stock market news
The first trading day of June got off to a muted start at the opening of the stock market today.
Shortly before noon, the Dow Jones Industrial Average added 34.66, or 0.23%, to 15,150.23. The Standard & Poor's 500 Index slipped 6.42, or 0.39%, to 1,624,32. The Nasdaq gave back 33.87, or 0.98%, to hit 3,422.04.
Market participants were hoping for a rebound in today's stock market following Friday's steep sell-off.
Jitters over tumbling Japanese stocks and worries about the Fed winding down its market-supportive bond-buying program sent stocks spiraling Friday, the last trading day of May.
How to Find Stock Market Crash Protection for Your Portfolio
Thanks to billions of dollars in quantitative easing from the U.S. Federal Reserve, fears over a looming stock market crash have been put on hold lately.
The Standard & Poor's 500 Index is up 16% this year. The market's outstanding performance has shrugged off weak earnings reports, slowing growth in China, and continued weakness in Europe.
It seems that zero interest rates really do trump all. Even Warren Buffett is unsure how all this ends, telling shareholders at the Berkshire Hathaway (NYSE: BRK.A, BRK.B) annual meeting "it's really uncharted territory. It's a lot easier to buy things sometimes than it is to sell them."
And I recently heard legendary real estate investors who at a conference compared the market to a game of musical chairs where everyone keeps playing because the music - QE - is still going.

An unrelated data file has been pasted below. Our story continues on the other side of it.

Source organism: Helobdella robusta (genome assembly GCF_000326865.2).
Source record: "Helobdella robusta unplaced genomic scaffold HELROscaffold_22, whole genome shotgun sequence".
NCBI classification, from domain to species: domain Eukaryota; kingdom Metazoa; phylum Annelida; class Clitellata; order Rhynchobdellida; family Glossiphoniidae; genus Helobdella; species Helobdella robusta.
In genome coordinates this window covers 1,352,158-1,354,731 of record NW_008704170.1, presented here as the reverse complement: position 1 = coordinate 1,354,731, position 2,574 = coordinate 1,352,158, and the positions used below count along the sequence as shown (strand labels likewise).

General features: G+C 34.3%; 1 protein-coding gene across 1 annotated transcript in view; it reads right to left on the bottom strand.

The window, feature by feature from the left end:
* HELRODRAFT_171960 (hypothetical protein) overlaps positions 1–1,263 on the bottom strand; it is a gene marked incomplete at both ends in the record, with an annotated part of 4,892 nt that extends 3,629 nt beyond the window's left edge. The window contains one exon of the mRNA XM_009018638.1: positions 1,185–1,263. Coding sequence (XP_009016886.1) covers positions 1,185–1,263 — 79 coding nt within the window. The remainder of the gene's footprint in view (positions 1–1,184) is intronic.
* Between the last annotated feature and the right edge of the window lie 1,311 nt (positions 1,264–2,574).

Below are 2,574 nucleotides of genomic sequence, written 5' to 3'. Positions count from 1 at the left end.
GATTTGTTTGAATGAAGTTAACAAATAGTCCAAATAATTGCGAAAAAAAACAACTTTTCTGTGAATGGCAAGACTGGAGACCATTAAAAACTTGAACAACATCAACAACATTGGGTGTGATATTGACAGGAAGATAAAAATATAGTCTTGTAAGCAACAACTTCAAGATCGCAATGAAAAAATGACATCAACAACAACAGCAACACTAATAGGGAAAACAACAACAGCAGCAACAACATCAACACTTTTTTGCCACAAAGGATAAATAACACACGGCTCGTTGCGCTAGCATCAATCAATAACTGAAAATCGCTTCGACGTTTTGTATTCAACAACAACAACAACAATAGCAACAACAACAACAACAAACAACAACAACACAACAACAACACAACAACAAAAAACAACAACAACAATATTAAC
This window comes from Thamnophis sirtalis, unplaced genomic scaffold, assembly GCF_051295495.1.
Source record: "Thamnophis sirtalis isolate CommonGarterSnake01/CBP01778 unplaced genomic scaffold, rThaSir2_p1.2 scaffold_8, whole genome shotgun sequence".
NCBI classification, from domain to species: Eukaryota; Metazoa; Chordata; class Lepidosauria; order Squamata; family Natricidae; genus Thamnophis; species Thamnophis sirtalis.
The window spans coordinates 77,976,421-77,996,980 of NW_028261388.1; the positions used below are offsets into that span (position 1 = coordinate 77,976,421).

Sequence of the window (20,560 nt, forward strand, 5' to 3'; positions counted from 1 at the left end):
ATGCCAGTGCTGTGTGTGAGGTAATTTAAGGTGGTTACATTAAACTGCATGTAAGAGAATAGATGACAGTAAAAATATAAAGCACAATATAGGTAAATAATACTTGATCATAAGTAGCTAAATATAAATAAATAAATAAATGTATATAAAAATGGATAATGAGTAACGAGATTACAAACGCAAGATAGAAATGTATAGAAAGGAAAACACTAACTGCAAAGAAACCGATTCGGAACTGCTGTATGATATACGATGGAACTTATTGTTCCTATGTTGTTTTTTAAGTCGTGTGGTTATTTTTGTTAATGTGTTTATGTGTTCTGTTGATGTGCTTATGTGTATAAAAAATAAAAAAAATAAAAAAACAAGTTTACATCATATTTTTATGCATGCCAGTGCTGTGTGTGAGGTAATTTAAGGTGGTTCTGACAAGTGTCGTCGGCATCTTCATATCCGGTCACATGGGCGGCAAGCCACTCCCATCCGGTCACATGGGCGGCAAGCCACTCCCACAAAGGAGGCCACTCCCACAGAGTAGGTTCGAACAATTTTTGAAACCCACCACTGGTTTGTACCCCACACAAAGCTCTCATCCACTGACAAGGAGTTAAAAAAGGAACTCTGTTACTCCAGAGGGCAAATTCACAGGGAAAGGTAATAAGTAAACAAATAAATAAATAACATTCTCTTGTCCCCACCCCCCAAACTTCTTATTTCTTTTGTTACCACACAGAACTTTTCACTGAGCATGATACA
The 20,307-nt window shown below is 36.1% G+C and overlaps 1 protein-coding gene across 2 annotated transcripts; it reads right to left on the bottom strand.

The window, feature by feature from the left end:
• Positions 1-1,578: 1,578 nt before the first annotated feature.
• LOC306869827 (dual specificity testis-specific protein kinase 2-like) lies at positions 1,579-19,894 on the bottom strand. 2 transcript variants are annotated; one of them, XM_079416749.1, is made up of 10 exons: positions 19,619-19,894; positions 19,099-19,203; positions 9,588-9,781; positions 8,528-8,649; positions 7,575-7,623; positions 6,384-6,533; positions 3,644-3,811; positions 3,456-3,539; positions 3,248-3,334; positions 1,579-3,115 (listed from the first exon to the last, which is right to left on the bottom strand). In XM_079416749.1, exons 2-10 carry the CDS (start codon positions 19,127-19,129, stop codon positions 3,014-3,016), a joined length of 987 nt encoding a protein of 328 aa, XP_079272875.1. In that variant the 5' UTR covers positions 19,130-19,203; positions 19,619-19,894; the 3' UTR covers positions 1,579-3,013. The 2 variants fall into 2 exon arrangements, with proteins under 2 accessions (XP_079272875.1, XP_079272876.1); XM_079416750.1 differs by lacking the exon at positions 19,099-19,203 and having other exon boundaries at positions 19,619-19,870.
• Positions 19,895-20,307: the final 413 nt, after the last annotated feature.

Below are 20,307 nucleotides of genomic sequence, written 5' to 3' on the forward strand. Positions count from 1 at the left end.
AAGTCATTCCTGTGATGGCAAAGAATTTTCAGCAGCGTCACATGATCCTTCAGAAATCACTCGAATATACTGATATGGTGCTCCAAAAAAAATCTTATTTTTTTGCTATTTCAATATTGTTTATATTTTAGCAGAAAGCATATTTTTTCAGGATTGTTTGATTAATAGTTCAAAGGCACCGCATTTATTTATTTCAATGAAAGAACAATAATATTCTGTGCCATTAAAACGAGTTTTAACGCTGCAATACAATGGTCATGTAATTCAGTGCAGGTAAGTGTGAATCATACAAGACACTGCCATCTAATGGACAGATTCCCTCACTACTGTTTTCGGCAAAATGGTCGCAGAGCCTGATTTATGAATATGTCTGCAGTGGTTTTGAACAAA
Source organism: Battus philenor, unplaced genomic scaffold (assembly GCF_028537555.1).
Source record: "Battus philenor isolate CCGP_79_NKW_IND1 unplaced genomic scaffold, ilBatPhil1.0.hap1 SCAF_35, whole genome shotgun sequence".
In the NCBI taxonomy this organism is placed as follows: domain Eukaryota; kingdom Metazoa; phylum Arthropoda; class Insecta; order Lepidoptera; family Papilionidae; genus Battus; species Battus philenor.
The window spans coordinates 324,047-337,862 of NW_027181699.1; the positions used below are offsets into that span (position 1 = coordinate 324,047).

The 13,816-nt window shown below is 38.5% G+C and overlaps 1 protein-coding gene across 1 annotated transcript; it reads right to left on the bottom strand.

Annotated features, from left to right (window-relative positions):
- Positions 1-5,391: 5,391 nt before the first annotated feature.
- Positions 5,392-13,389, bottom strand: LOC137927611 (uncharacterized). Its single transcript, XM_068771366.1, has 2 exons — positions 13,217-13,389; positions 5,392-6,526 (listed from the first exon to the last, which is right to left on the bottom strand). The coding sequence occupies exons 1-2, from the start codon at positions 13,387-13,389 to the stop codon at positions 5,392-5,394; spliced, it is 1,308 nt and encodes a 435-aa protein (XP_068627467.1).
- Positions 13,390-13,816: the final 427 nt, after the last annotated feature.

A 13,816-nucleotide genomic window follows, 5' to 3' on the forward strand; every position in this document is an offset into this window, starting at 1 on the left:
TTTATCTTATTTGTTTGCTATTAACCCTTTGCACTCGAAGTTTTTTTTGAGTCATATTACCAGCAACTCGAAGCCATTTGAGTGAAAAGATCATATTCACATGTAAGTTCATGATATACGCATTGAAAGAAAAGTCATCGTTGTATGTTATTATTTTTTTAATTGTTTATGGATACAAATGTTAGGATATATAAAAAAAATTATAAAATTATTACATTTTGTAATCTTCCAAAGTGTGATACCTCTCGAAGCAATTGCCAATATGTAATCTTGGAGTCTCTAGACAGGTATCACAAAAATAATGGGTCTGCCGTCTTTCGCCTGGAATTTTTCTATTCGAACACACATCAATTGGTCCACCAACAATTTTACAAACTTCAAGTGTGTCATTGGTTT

Why the Bulls Are Back in the Stock Market Today
The stock market today is off to a strong start with the Dow Jones Industrial Average up more than 150 points around noon.
Right out of the gate, the Dow advanced 107.78, or 0.70%, to 15,410.88, the Standard & Poor's spiked 14.82, or 0.90%, to 1,664.42, and the Nasdaq jumped 40.47, or 1.17%, to 3,499.61.
Boosting the stock market today were accommodative comments from international central banks that the printing presses won't be turned off anytime soon.
The Bank of Japan and the European Central Bank both reaffirmed that their easy money policies will remain intact as long as necessary. The news sent European and Asian markets all up more than 1%, with the momentum spilling over to the United States.
Stock Market Today Reacts to Merger Monday on Wall Street
It was a muted start for U.S. equities when the stock market today (Monday) opened. But by mid-day, the bulls were back and benchmarks marched higher.
Just before noon, the Dow Jones Industrial Average rose 13.41, or 0.09%, to 15,354.40. The Standard & Poor's 500 Index added 2.54, or 0.15%, to 1,670.01. The Nasdaq was higher by 6.42, or 0.18%, to 3,505.39
Year-to-date, the Dow is up 17.17%, the S&P up 16.92% and the Nasdaq 15.88%. Moreover, the number of stocks in the S&P hitting 52-week highs rose to 37.2%, according to Bespoke Investment Group, proof the rally is indeed broad based.
Stock Market Today: Starting the Week in the Red
The stock market today (Monday) paused on news that a U.S. Federal Reserve policy shift may not be as far away as people think.
Just before noon, the Dow Jones Industrial Average was lower by 34.22, or 0.23% at 15,084.27. The Standard & Poor's 500 Index was flat at 1,632.97. The Nasdaq eked out a 0.02% gain, or 1.08 points, at 3,438.12.
Last week, equities continued their seemingly unstoppable climb with the Dow and the S&P closing at records several times. The Dow ended the week up 1%, the S&P 1.2%, and the Nasdaq 1.7%.
Now with all three indexes up 15% year-to-date, many investors have turned cautions.
Why the S&P 500 is Actually Nowhere Near an All-Time High